2. Fragmented campaigns for change: The last few years has witnessed a preponderance of various new organisations and associations campaigning for change at various levels from local to national. Many new groups have been started or have been re-invigorated , in various forms from advocacy organisations to pressure groups and think thanks, or some combining two or more approaches and strategies. This is a good thing for our democracy, and there is room for many more. It is especially good and important that many of these groups are concentrating their efforts and projects at their local bases, thereby expanding the democratic space and enriching the values and practices of liberal democracy at the grassroots. The major problem with these local organisations, and sometimes these new national organisations, is that they are especially weak in mobilising bridging and linking social capital in the wider context of synergising for the national agenda. Some of these organisations also over estimate their reach and capability, and the energy of their endeavours is distinctly weakened by a lack of synergy. In order to achieve the goals of the Nigerian project, local and national organisations sharing similar ideas and ideals must come together in a grand synergy to achieve and maintain the critical mass for positive change. They, individually, need not dissolve or close down their organisations, which are, in many cases, providing particular local focus and delivering unique values in local and special contexts, but each organisation, in order to achieve relevance and deliver value to the national project, must begin to reconstruct and redefine their goals and objectives in terms of their relevance and contributions to the national project, and in terms of sustained alliance they are able to forge with other like-minded organisations, preferably under one umbrella.
  3. Lack of long term strategy: Finally let us dilate for a moment on the question of strategy. One the perennial features of critical episodes in the history of popular activism in Nigeria is the way they reveal lack of long term strategy. It has become almost predictable, the collective behaviour of Nigerian citizens at these various critical moments in our national life. Check out the story of June 12 campaign, or even, more recently, the story of the anti-fuel subside campaign. Part of these stories is, as we have stated, the lack of well defined, robust agenda, but an equally important part is the lack of durability and resilience. And it is in this respect that the current, some say recycled, political elite, have now and again beaten change campaigners to it. For all their glaring, and far reaching failure to provide purposeful leadership for the nation, they do in fact understand the long game, certainly more than the average Nigerian. They bide their time, wait for the fervency of the activists’ campaign to die out, and then, like vultures, they resume their escapades atop the carcass. They have always, and successfully so, put their bet and base their plan on the energy of momentum of popular activism dying out. And now and again, they have turned out to be accurate in their prediction. The new campaigners must show sustained energy, durability and resilience to achieve their goals. We must stick with it in the long haul. The campaign for positive change in Nigeria is not a sprint. It is a marathon.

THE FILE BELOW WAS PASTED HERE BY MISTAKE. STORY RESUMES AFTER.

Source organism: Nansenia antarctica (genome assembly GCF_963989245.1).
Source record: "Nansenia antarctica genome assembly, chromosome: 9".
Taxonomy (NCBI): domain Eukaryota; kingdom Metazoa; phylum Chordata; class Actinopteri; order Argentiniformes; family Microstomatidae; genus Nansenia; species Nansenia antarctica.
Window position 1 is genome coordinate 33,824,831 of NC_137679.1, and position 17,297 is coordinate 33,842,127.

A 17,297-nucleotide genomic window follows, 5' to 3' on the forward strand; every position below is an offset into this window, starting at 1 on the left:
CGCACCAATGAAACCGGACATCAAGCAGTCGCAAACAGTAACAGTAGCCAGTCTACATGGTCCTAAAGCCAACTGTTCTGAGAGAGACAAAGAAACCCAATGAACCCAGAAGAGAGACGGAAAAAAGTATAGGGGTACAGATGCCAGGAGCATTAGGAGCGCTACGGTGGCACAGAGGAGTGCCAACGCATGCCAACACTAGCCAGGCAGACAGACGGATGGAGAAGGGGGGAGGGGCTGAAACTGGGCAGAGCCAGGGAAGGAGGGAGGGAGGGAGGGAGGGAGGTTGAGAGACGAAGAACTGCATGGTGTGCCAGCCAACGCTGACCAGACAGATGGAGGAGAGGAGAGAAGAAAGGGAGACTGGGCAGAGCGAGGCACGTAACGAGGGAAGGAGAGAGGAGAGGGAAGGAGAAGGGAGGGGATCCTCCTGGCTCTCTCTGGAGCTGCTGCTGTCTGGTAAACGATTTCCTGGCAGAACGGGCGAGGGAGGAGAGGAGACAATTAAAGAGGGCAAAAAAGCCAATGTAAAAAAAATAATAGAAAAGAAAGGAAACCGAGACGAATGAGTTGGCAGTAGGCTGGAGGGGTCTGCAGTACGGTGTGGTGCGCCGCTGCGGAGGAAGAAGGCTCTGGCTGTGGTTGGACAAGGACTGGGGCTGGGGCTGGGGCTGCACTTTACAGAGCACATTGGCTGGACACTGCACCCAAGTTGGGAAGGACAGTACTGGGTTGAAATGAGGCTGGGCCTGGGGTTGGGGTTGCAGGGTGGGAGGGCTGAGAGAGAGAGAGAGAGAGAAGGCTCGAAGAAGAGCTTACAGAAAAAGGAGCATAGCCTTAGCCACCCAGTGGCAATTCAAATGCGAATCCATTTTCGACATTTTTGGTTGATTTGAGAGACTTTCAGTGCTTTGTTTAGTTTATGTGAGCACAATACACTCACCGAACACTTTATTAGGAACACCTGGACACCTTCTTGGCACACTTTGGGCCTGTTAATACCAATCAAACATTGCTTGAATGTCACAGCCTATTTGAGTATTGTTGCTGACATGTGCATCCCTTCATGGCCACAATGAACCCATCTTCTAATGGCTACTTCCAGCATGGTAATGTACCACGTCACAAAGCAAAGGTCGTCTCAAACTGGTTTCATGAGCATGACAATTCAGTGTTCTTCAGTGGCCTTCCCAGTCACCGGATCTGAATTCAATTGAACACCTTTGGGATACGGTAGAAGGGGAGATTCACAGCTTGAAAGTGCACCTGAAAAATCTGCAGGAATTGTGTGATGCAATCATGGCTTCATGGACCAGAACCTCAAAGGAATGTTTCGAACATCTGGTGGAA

Conclusion: new approach, new mind-set

Let us now try and bring all these thoughts together in a final word. Nigeria’s past is a story of unfulfilled dreams, of failed promises and dashed hopes. We made a false start, and made an even bigger mess thereafter. But even in this apparently gloomy shadow we see signs of a great future. It is, for example, a worthy testament of the resilience and dynamism of its people that Nigeria has survived today, largely in spite of its leaders, who, as a member of the political elite recently stated, “do not give a damn!”

 

But the story to which we have today summoned our collective contemplation is not the one of a failed past but of a promising future. Nigeria has got the numbers, in terms of the people, the land and the resources to take on the world. However, these resources are but dry bones. Now we need to summon the sinews of concrete ideas and the spirit of an inspired and determined citizenry to inject life into these dry bones, and reap enormous progress and prosperity into the bargain.

There is a different vision and dream that lie ahead of us. Nigeria can be the arrowhead of an industrial revolution and economic transformation in Africa. More than that, it can become an economic power house in a real sense, with millions lifted out of poverty to prosperity, and the nation taking the rest of the continent on a sure and certain journey to prosperity. Nigeria can be the bastion of freedom, justice and equity, an example of great and noble things, a corrective to some of the tragic inequalities we have seen in even some of the developed countries of the world today. This is a realistic goal, and we can make it happen.

To do this requires a new mind-set and a new approach to doing things. We must consciously and conscientiously fight the deadly virus of ethnic and religious division. We must eschew nepotism, and fully embrace the noble ideals of accountability and transparency in all levels of public and corporate responsibility, from political office to civil service and the private sector. We must cultivate and maintain new attitudes of tolerance and respect for our differences with as much steadiness as we repudiate corruption and mediocrity with utmost vehemence.

This is Nigeria, another way.

Thank you very much for your attention and God bless!

Seun Kolade, PhD

Research Fellow, Centre for African Entrepreneurship and Leadership University of Wolverhampton E: Seun.Kolade@wlv.ac.uk<mailto:Seun.Kolade@wlv.ac.uk>

 

 

[1] Falola, T. & Heaton, M.M., 2008. A history of Nigeria, Cambridge: Cambridge University Press.

This paper was originally presented at the symposium organised by the Nigerian Students Society, University of Birmingham, United Kingdom, on 10th March, 2015.